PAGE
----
Each year the International Bank Note Society (IBNS) chooses a Banknote of the Year from nominations made by members. Over the past couple of decades, the following six countries were nominated, won, or received an honorable mention for their aesthetically pleasing currency.
In 2016, Switzerland's 50 Franc note won the IBNS banknote of the year. Also, its 10 Franc note won in 2017, and its 1000 Franc note was nominated in 2019. The 50 Franc note was the first new currency design the Swiss National Bank released in two decades. One side of the note features a hand holding a dandelion with seeds blowing, and the other side of the note features a paraglider in the Swiss Alps. The Swiss National Bank's release also included the Switzerland 10 Franc note, which depicts human hands conducting an orchestra, global time zones, and the Swiss rail system.
Outdoor enthusiasts and avid birdwatchers will love New Zealand's currency. A bird is highlighted on each denomination, with the five-dollar note, the winner of the IBNS award in 2015, featuring a yellow-eyed penguin. Other birds featured on New Zealand's currency include the Yellowhead, the Blue-Wattled Crow, the New Zealand Falcon, and the Blue Duck, all of which call New Zealand home. The currency also features the Maori name for each bird to represent the country's native heritage.
This Central Asian country's currency is so aesthetically pleasing that it won the IBNS Banknote of the Year award three years in a row. The 10,000 Tenge note, released in 2011, commemorates 20 years of independence for the country. The primarily blue and purple note features the monument found in Independence Square in the capital city of Astana. The back of the note shows Astana's Presidential Palace and a map of the country. The 5,000 Tenge note, released in 2012, features orange and red hues with the same monument, Kazak Eli, surrounding by flying doves and a panther. The back of the banknote has a map of Kazakhstan and the Kazakhstan Hotel located in the former capital, Almaty. The award-winning 1,000 Tenge note from 2013 has even more vibrant colors and pays tribute to Kultegin — The Monument of the Turkic Runic Writing. The image of the monument stands beside the Kazak Eli monument, and, on the reverse side of the note, you can find petroglyphic drawings made by Turkic warriors.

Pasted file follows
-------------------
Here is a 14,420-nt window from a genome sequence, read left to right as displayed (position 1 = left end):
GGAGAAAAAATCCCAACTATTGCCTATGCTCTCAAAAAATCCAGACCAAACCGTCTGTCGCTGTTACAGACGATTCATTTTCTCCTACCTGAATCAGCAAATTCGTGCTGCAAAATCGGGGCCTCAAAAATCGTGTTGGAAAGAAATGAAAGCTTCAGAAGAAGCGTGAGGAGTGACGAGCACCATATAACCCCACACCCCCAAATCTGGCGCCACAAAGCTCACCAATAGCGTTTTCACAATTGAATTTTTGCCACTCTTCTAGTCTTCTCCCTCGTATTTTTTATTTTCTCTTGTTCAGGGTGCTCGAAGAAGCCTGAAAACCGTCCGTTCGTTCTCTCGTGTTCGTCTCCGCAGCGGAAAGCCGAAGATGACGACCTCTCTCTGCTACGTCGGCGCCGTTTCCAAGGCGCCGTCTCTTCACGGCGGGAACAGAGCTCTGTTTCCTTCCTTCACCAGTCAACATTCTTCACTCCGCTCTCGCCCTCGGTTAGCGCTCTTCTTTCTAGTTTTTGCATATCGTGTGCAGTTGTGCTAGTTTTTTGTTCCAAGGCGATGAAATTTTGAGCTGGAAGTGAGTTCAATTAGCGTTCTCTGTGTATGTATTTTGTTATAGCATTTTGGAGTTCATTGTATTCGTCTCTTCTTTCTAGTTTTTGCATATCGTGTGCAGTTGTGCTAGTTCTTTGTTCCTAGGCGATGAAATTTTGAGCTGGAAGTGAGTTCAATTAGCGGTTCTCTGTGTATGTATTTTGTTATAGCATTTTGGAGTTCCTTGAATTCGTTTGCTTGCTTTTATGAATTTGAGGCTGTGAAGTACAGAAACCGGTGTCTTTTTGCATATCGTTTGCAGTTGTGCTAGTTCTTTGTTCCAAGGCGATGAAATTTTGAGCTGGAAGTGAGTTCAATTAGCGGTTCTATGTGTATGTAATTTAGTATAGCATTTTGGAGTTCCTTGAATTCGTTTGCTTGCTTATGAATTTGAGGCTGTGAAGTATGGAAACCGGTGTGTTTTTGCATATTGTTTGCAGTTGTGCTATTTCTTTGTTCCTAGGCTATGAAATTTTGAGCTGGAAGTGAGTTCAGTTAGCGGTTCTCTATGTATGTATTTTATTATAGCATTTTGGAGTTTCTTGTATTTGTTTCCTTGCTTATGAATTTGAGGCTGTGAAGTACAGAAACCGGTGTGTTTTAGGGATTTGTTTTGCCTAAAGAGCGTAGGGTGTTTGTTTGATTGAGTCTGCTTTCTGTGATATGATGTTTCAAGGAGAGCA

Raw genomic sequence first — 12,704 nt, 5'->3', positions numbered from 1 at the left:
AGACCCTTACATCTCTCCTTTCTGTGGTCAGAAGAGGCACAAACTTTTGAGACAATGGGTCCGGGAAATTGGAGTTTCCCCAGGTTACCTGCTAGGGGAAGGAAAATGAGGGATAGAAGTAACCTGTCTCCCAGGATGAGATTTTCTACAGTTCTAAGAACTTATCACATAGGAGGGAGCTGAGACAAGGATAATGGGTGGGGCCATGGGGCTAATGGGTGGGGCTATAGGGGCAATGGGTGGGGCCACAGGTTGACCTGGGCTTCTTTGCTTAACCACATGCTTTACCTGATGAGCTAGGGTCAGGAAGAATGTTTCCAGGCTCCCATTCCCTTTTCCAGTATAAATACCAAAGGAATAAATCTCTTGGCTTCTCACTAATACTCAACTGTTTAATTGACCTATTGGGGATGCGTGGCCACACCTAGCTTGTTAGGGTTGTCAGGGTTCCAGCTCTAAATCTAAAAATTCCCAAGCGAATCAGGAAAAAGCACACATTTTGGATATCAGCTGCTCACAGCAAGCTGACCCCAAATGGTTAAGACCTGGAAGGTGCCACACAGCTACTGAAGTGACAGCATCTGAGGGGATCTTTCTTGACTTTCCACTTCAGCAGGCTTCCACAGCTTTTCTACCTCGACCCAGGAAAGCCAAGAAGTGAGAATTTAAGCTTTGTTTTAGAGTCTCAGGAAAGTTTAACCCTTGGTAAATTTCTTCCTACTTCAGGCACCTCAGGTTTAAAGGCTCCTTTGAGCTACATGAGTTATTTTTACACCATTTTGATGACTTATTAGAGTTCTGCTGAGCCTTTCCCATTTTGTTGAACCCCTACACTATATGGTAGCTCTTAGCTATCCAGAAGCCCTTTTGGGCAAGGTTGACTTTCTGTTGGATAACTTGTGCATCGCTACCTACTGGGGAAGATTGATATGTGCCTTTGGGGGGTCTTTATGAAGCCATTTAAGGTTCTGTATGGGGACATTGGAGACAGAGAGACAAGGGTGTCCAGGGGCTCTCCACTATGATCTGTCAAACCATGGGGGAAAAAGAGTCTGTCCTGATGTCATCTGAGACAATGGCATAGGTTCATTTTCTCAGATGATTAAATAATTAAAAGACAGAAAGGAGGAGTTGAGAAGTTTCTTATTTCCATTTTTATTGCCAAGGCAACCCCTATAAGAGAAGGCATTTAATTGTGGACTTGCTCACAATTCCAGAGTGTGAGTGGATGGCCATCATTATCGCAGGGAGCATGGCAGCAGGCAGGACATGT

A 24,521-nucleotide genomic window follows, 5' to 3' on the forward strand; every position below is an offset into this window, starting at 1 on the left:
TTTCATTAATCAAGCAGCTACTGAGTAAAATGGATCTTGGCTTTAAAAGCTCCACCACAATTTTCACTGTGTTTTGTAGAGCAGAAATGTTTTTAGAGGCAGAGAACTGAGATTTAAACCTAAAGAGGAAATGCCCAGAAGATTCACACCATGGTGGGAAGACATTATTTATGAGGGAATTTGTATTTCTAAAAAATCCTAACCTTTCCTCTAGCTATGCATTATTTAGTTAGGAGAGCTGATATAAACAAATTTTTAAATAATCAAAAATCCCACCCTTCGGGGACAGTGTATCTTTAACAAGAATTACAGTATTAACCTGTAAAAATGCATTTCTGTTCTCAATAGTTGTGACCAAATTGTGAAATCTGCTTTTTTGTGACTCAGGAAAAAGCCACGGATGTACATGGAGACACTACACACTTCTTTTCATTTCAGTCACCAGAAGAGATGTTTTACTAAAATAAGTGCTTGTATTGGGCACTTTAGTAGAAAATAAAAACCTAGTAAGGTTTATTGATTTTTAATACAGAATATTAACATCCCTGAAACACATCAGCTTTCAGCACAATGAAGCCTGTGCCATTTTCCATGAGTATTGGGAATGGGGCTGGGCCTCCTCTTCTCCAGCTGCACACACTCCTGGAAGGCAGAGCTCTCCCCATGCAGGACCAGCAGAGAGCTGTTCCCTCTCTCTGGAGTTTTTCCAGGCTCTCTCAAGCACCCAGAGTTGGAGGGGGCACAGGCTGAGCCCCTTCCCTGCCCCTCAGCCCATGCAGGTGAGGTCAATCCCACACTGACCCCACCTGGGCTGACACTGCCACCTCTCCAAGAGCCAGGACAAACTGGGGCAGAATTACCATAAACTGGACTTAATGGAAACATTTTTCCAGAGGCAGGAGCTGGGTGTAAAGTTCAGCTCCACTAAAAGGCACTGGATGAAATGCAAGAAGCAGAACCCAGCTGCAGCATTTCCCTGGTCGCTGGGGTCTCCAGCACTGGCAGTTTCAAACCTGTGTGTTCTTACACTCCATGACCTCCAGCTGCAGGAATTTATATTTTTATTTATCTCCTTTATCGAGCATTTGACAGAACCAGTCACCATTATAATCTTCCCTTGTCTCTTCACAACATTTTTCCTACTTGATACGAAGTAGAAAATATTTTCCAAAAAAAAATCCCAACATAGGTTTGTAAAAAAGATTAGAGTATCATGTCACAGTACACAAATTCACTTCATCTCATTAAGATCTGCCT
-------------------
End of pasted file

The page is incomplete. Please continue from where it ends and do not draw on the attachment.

Canada has a history of winning awards for their stunning currency. In 2018, the country won the IBNS Banknote of the Year award for their 10-dollar bill featuring the portrait of Viola Desmond, a social justice icon. The backside of the bill showcases the Canadian Museum for Human Rights in Winnipeg, and it also has an excerpt from the Canadian Charter of Rights and Freedoms. Canada's previous 20-dollar bill also won the award in 2004 with its majestic portrait of Queen Elizabeth II done by artist Bill Reid. That Canadian 20-dollar note is highly coveted by those who collect paper currency because of its beauty.
The banknotes of Malaysia's currency have not won any awards from the IBNS. Still, they are so bright and colorful that they will certainly catch your eye. The Malaysian Ringgit, issued by the Bank Negara Malaysia, has six different denominations. Each comes in a different color, including red-orange, yellow, teal, blue, violet, and green. The front of each Malaysian banknote features a portrait of Tuanku Abdul Rahman, Malaysia's first leader after independence from British and Dutch rule. The front of the banknotes also feature the hibiscus, Malaysia's national flower. The rear side of each denomination features images of different landmarks, flora, fauna, and cultural items. Some examples include the Rafflesia, which is the world's largest flower, the rhinoceros hornbill, Malaysia's UNESCO sites, hawksbill turtles, and leatherback turtles.
In 2009, the Bermuda Monetary Authority redesigned the country's currency for the first time in 40 years. The IBNS awarded their two-dollar note Banknote of the Year. The note features the Bermuda Bluebird on the front of the bill and the Statue of Neptune and Bermuda's Dockyard Clock Tower below a butterfly on the reverse side. Each note also has a small portrait of Queen Elizabeth II on the front. One of the most attractive features of Bermuda's currency, especially the two-dollar bill, is the way artists blended the colors throughout the design. With most shades of the rainbow making an appearance, the challenge will be parting with this currency during a trip to Bermuda.